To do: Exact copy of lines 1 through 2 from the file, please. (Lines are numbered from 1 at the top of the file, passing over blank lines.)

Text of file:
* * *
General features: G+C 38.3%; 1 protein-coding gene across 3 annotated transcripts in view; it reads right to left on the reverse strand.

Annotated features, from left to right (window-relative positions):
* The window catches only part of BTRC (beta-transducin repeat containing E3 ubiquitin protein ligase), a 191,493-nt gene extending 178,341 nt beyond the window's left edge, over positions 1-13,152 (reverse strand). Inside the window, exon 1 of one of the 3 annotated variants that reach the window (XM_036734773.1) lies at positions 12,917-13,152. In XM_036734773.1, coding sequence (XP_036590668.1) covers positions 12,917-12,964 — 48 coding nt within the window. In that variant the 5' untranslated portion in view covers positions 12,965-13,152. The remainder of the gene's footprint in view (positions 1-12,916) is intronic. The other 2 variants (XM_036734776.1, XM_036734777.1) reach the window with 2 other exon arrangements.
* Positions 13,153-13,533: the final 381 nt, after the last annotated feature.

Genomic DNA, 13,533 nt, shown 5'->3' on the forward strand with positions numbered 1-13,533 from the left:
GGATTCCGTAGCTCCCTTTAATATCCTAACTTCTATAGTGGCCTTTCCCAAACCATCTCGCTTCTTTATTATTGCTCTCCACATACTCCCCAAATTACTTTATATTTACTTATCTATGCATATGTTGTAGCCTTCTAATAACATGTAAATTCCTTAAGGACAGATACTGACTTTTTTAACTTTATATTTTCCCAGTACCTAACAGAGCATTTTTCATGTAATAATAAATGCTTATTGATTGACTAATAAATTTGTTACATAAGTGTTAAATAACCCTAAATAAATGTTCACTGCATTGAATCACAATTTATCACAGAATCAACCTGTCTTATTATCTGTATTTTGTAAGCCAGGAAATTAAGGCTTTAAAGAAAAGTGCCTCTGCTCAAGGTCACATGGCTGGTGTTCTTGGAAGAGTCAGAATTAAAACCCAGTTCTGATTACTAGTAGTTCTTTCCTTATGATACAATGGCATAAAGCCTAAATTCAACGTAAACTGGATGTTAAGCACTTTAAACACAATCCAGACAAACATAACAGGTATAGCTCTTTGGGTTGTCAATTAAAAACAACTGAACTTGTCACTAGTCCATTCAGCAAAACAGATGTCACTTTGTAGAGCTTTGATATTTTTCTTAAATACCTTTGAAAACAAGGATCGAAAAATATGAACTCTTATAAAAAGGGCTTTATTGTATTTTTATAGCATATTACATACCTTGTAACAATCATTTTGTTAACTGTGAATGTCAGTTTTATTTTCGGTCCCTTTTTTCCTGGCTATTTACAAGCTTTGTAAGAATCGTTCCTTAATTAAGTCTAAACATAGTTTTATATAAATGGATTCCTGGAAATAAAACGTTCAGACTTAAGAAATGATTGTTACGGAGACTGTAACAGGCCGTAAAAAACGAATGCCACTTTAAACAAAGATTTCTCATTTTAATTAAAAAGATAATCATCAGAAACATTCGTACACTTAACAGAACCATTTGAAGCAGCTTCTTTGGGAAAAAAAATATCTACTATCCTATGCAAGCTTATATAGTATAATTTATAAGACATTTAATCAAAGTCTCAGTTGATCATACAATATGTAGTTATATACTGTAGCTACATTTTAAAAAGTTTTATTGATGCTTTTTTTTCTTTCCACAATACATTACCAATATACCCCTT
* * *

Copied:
General features: G+C 38.3%; 1 protein-coding gene across 3 annotated transcripts in view; it reads right to left on the reverse strand.

Annotated features, from left to right (window-relative positions):